In brief: Man allegedly plans shooting spree

SATURDAY, NOV. 17, 2012

KANSAS CITY, Mo. – A southwest Missouri man accused of plotting to shoot up a movie theater during the new “Twilight” film was charged Friday after his mother contacted police, telling them she worried her son had purchased weapons similar to those used during the fatal Colorado theater shooting.

Blaec Lammers, 20, of Bolivar, is charged with first-degree assault, making a terroristic threat and armed criminal action. He was jailed in Polk County on $500,000 bond.

“Thankfully we had a responsible family member or we might have had a different outcome,” Bolivar police Chief Steve Hamilton told the Associated Press. He said Lammers is under a doctor’s care for mental illness, and court documents said he was “off of his medication.”

His mother contacted authorities Thursday, saying she worried that with this weekend’s opening of the final film in the popular vampire movie series, her son “may have intentions of shooting people at the movie,” police wrote in the probable cause statement.

Judge won’t halt work on rail project

Sacramento, Calif. – A judge denied a request Friday from Central Valley farmers who sought to halt work on California’s ambitious high-speed rail project, allowing work on the $68 billion project to continue at an aggressive pace.

Sacramento County Superior Court Judge Timothy Frawley denied a request for a preliminary injunction, saying that the agency overseeing the project “acted reasonably and in good faith” in trying to comply with California environmental law.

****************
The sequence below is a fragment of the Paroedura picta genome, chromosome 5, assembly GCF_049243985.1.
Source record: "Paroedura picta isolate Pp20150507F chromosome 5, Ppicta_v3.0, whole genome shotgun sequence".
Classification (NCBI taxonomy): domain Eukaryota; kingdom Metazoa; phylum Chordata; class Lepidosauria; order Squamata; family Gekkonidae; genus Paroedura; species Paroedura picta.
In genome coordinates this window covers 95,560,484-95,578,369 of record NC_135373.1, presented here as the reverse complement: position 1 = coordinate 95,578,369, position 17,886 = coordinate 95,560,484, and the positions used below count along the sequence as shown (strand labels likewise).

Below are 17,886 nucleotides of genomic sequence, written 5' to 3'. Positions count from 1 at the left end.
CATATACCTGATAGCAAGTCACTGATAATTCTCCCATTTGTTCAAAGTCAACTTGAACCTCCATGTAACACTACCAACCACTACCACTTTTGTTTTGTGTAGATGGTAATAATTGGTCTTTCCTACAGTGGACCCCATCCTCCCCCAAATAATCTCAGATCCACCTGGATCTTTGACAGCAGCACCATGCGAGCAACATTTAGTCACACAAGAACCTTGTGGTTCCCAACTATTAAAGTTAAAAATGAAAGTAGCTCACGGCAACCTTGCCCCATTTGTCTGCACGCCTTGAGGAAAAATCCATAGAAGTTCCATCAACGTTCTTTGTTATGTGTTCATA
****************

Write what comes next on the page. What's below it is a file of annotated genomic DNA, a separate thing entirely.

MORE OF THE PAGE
Groups representing Central Valley farmers had hoped to stop the California High-Speed Rail Authority from all planning and engineering work because of their claims that the authority did not thoroughly weigh the potential environmental harms of the project.

Frawley did not rule on the merits of their case, which is expected to be heard this spring.

NTSB probing train, parade float collision

Midland, Texas – The National Transportation Safety Board has begun its investigation into the crash at a railroad crossing in Midland, Texas, where a freight train hit a parade float carrying veterans, killing four and injuring 16 others, officials said Friday.

The crash turned what had been expected to be a celebration of veteran pride into a scene of destruction. Two flatbed tractor-trailers were carrying wounded veterans and their families to a banquet during a local veterans support group’s parade on Thursday afternoon when a Union Pacific train hit one of the vehicles as the parade was crossing the tracks, according to officials.

NTSB officials are on scene to head the investigation into the crash, Midland police announced. Among other things, they will examine the black box from the train to determine its speed at the time of impact.


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